“We didn’t have to win the sixth game; Oakland did,” Kranepool said in the book. “We had to win the seventh game, if I do my math, you have to win four out of seven. The sixth game . . . we don’t have to win, we have to show up, we have to play. We might win, we might lose. But that’s [not] the end of the World Series, correct?

“The seventh game, you lose, we should go home for the winter. You could use your whole pitching staff for the seventh. Tom Seaver is not short-rested. That’s his regular day to pitch. He’s pitched a lot of innings. He’s struck out a lot of people. He’s the best pitcher in baseball. So on the last day of the year, I do not want my third pitcher pitching, as opposed to my number one pitcher.

“George Stone was bypassed. And you tell me why?. You come to your own conclusion. We should have won the World Series.”

But, they didn’t and the debate rolls on. Berra said that summer, “it ain’t over until it’s over,” and this is one debate that won’t ever end.


Apr 05

Mets Summer Of 1973: The Birth Of “Ya Gotta Believe.”


TUG McGRAW: Coined one of the best slogans ever.

As far as team slogans go, the 1973 Mets’ rallying cry “Ya Gotta Believe’’ may not rank with Knute Rockne’s “Win one for the Gipper,’’ but it stood the test of time, lasting far longer than Reingold beer’s “Ten Minute Head.’’

Had it been a movie, the late and great Roger Ebert would have given it a thumbs down for it’s corniness.

Going into the season, the 1973 team was arguably more talented than the 1969 Miracle Mets, with the additions of Rusty Staub, Jon Matlack, John Milner and Felix Millan. This was a team to be feared and sprinted out of the gate at 4-0, and was in first place by late April. However, overcome by injuries, the Mets nose-dived into the cellar, 7 ½ games behind by July 26. They dropped to 12 games below .500 with 44 games to play on August 16.

Even so, they were still within shouting distance in the mediocre National League East. It would be tough, Mets Chairman of the Board M. Donald Grant thought, but there were all those tickets to home games in September that needed to be sold.

MCGRAW: You win with heart, too.

MCGRAW: You win with heart, too.

Grant addressed the team and told them not to quit because there was time to turn things around. After all, he had had recent history to fall back on as the 1969 team overcame an eight-game August deficit to the Cubs.

That’s when closer Tug McGraw stood up and shouted, “that’s right, we can do it, Ya gotta believe.’’ It was a moment of “was it over when the Germans bombed Pearl Harbor,’’ exuberance that stuck with those Mets.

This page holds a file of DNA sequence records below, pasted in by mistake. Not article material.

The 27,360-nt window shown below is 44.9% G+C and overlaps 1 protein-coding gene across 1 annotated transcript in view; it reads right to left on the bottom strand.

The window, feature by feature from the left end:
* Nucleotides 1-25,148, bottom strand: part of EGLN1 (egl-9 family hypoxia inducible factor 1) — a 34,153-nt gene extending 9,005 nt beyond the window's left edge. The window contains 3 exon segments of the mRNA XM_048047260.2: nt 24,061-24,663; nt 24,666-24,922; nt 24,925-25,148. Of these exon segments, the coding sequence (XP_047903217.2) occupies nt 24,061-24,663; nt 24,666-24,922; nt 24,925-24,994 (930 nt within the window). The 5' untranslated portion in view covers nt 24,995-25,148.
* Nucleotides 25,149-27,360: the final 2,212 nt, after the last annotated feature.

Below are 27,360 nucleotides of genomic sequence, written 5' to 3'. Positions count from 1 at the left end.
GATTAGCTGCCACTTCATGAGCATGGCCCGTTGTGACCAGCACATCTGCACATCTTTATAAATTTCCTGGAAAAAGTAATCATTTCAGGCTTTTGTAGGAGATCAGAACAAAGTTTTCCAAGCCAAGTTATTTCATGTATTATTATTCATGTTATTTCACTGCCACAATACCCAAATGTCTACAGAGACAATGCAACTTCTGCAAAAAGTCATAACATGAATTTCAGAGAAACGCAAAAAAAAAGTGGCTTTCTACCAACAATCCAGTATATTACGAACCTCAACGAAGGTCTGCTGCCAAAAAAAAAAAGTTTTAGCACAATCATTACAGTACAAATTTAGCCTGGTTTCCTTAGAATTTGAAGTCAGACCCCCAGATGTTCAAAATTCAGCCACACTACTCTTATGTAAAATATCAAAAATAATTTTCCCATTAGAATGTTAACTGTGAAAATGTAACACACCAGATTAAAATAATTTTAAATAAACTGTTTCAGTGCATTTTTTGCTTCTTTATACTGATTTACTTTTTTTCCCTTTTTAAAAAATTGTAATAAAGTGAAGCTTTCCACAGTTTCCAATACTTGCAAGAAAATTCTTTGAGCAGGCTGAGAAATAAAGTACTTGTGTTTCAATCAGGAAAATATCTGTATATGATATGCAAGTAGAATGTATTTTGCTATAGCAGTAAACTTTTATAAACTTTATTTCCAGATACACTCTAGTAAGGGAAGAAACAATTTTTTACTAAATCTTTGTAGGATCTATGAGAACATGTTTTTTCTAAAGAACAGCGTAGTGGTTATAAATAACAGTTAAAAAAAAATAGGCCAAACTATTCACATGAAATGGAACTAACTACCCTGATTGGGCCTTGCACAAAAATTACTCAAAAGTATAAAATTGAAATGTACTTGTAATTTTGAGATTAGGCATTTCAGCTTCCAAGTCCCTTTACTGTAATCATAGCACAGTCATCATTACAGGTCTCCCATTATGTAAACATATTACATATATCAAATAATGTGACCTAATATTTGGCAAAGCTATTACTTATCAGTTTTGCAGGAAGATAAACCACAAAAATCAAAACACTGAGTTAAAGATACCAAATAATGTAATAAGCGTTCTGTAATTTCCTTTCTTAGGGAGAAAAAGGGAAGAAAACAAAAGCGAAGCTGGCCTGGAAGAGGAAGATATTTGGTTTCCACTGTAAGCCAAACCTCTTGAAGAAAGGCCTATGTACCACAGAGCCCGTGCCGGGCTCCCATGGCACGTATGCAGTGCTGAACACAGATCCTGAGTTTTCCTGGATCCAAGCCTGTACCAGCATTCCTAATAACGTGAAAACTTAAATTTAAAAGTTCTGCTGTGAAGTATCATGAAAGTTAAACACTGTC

The Mets, Cardinals, Pirates and Cubs tripped over each other for much of September, but Yogi Berra’s team was the most consistent, and had to be considering the ground it had to make up.

The Mets won 24 of 35 games to make up those 12 games and move into first place on Sept. 21, with a 10-2 rout of Pittsburgh behind Tom Seaver.

It was a fragile lead as only 2 ½ games separated them from fifth-place Chicago.

“We’ve been hot,’’ Berra said at the time. “But I have to say it’s still wide open.’’

The Mets swept a two-game series with St. Louis and split a two-game series with Montreal before heading into Wrigley Field that final weekend with a one-game lead. On Friday the Mets were rained out, but Montreal beat Pittsburgh. The scenario repeated itself on Saturday.

By now, St. Louis leapfrogged Pittsburgh and trailed by 1½ games going into Sunday. The Mets split a double-header to go to 81-79 while the Cardinals were 81-81.

That set up another double-header for Monday with the Mets needing a split to win the division title, which Seaver gave them by winning the first game.

This might have been the Mets’ grittiest team, and it’s soundtrack being McGraw screaming “Ya Gotta Believe,’’ as he slapped his glove on his thigh.

Although McGraw repeated the slogan with the 1980 Phillies, and Philadelphia fans tried to resurrect it several years ago, it didn’t have the same impact as it did when it woke up New York, the team and the city, during the Summer of 1973.

ON DECK: Jeremy Hefner and lineups.


Mar 26

Saluting The 1973 Mets; The Start Of A Series



The Mets have made four World Series appearances, with each of those seasons and Octobers giving us cherished memories.

But, only one – the nearly forgotten 1973 team, with the still memorable rallying cry of “Ya Gotta Believe,’’ – identifies with the tumultuous ride this franchise has been on since its birth as the replacement child for the kids New York really loved – the Dodgers and Giants.

Think of it, the Mets’ colors are Giant orange and Dodger blue. The early rivals, before realignment with divisions, were against the teams that fled, namely because the wounds were still fresh.